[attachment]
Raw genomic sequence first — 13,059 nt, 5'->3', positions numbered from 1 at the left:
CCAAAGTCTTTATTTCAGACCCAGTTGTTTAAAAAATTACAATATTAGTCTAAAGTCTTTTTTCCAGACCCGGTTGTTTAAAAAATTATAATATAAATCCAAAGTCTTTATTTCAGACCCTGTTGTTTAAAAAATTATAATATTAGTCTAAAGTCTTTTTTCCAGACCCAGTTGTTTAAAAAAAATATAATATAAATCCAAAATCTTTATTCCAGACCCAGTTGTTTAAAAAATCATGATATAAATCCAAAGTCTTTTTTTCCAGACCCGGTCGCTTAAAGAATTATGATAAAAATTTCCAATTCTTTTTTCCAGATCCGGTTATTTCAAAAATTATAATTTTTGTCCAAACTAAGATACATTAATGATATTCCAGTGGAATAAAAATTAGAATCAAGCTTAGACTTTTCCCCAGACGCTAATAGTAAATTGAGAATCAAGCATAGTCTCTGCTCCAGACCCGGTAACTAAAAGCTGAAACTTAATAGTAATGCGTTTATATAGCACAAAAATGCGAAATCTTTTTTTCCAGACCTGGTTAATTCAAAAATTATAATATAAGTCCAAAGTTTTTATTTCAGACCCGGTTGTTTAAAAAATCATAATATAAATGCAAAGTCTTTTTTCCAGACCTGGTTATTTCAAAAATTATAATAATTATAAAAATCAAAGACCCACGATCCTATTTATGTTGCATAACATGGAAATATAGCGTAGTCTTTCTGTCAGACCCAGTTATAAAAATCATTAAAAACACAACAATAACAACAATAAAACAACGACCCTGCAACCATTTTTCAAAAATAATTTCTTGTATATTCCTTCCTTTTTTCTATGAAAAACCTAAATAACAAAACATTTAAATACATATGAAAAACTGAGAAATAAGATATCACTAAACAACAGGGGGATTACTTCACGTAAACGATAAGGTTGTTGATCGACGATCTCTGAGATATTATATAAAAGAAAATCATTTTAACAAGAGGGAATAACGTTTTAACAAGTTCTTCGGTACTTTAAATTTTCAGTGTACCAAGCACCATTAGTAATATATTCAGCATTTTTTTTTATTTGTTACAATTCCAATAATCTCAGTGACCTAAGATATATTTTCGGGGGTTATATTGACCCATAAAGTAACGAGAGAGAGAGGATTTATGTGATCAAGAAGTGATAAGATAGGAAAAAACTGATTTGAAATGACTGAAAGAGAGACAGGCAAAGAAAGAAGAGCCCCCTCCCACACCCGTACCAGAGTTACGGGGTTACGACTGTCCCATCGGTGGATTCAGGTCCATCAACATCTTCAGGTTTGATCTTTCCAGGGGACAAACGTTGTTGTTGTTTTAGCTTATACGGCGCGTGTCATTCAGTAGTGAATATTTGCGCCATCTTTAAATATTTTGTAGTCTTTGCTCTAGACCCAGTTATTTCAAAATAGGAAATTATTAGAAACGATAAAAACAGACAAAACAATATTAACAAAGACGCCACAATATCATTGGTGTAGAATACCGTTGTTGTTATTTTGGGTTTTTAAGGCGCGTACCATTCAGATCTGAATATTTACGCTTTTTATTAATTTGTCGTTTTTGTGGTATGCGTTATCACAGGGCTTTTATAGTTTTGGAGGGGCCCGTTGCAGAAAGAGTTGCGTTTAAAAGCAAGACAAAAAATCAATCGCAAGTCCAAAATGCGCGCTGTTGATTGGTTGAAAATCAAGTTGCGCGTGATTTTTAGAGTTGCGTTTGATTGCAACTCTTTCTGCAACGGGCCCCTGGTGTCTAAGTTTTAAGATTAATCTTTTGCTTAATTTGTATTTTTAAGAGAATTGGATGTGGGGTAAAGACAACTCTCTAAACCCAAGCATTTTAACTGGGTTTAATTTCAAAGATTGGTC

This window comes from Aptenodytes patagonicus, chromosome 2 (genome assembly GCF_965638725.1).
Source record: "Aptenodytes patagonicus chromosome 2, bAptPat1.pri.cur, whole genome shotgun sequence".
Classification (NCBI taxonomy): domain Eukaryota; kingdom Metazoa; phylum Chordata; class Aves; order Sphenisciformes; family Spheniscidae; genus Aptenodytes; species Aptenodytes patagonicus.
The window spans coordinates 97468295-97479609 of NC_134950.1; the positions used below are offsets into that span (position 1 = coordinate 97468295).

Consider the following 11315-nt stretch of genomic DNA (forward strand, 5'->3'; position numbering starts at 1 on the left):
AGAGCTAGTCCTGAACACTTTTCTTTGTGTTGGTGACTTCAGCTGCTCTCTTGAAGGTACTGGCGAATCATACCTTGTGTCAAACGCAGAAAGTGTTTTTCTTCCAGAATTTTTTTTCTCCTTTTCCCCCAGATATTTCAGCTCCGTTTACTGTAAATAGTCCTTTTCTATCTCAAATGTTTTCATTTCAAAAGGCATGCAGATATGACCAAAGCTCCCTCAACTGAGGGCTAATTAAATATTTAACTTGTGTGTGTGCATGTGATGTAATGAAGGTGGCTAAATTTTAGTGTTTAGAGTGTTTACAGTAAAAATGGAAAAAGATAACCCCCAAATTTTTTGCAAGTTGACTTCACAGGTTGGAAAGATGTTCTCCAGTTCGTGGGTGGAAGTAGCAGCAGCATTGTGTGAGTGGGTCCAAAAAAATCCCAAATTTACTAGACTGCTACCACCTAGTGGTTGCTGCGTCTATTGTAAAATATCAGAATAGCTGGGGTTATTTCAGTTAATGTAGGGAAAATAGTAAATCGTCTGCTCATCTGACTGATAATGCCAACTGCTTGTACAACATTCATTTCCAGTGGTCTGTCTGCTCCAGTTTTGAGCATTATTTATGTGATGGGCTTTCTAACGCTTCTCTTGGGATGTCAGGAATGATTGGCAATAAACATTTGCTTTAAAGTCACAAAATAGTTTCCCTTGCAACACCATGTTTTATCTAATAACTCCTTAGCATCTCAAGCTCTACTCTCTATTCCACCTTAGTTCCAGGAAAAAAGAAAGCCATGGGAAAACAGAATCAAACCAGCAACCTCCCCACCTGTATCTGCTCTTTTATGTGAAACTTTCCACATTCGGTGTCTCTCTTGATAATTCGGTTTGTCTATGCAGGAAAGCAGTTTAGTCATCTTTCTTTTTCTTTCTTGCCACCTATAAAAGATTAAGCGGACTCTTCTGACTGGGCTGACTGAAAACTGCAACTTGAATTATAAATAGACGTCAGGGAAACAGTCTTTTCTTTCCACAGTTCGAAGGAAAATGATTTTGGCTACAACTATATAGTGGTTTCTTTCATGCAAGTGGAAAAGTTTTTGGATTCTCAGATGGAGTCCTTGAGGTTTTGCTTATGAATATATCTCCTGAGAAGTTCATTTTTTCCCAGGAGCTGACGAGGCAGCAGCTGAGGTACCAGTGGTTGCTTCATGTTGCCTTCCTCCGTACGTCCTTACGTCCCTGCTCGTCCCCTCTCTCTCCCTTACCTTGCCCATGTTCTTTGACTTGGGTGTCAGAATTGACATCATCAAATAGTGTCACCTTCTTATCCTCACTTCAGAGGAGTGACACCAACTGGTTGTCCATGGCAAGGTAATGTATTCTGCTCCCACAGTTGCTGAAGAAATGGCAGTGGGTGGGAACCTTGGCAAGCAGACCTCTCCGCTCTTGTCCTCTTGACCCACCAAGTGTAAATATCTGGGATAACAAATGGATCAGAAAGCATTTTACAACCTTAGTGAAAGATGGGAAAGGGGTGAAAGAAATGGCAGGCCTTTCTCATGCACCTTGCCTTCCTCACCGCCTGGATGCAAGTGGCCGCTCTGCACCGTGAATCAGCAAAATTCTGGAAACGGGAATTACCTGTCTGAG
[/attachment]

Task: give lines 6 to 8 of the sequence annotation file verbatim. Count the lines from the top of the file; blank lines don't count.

The window spans coordinates 97468295-97479609 of NC_134950.1; the positions used below are offsets into that span (position 1 = coordinate 97468295).

Consider the following 11315-nt stretch of genomic DNA (forward strand, 5'->3'; position numbering starts at 1 on the left):
AGAGCTAGTCCTGAACACTTTTCTTTGTGTTGGTGACTTCAGCTGCTCTCTTGAAGGTACTGGCGAATCATACCTTGTGTCAAACGCAGAAAGTGTTTTTCTTCCAGAATTTTTTTTCTCCTTTTCCCCCAGATATTTCAGCTCCGTTTACTGTAAATAGTCCTTTTCTATCTCAAATGTTTTCATTTCAAAAGGCATGCAGATATGACCAAAGCTCCCTCAACTGAGGGCTAATTAAATATTTAACTTGTGTGTGTGCATGTGATGTAATGAAGGTGGCTAAATTTTAGTGTTTAGAGTGTTTACAGTAAAAATGGAAAAAGATAACCCCCAAATTTTTTGCAAGTTGACTTCACAGGTTGGAAAGATGTTCTCCAGTTCGTGGGTGGAAGTAGCAGCAGCATTGTGTGAGTGGGTCCAAAAAAATCCCAAATTTACTAGACTGCTACCACCTAGTGGTTGCTGCGTCTATTGTAAAATATCAGAATAGCTGGGGTTATTTCAGTTAATGTAGGGAAAATAGTAAATCGTCTGCTCATCTGACTGATAATGCCAACTGCTTGTACAACATTCATTTCCAGTGGTCTGTCTGCTCCAGTTTTGAGCATTATTTATGTGATGGGCTTTCTAACGCTTCTCTTGGGATGTCAGGAATGATTGGCAATAAACATTTGCTTTAAAGTCACAAAATAGTTTCCCTTGCAACACCATGTTTTATCTAATAACTCCTTAGCATCTCAAGCTCTACTCTCTATTCCACCTTAGTTCCAGGAAAAAAGAAAGCCATGGGAAAACAGAATCAAACCAGCAACCTCCCCACCTGTATCTGCTCTTTTATGTGAAACTTTCCACATTCGGTGTCTCTCTTGATAATTCGGTTTGTCTATGCAGGAAAGCAGTTTAGTCATCTTTCTTTTTCTTTCTTGCCACCTATAAAAGATTAAGCGGACTCTTCTGACTGGGCTGACTGAAAACTGCAACTTGAATTATAAATAGACGTCAGGGAAACAGTCTTTTCTTTCCACAGTTCGAAGGAAAATGATTTTGGCTACAACTATATAGTGGTTTCTTTCATGCAAGTGGAAAAGTTTTTGGATTCTCAGATGGAGTCCTTGAGGTTTTGCTTATGAATATATCTCCTGAGAAGTTCATTTTTTCCCAGGAGCTGACGAGGCAGCAGCTGAGGTACCAGTGGTTGCTTCATGTTGCCTTCCTCCGTACGTCCTTACGTCCCTGCTCGTCCCCTCTCTCTCCCTTACCTTGCCCATGTTCTTTGACTTGGGTGTCAGAATTGACATCATCAAATAGTGTCACCTTCTTATCCTCACTTCAGAGGAGTGACACCAACTGGTTGTCCATGGCAAGGTAATGTATTCTGCTCCCACAGTTGCTGAAGAAATGGCAGTGGGTGGGAACCTTGGCAAGCAGACCTCTCCGCTCTTGTCCTCTTGACCCACCAAGTGTAAATATCTGGGATAACAAATGGATCAGAAAGCATTTTACAACCTTAGTGAAAGATGGGAAAGGGGTGAAAGAAATGGCAGGCCTTTCTCATGCACCTTGCCTTCCTCACCGCCTGGATGCAAGTGGCCGCTCTGCACCGTGAATCAGCAAAATTCTGGAAACGGGAATTACCTGTCTGAG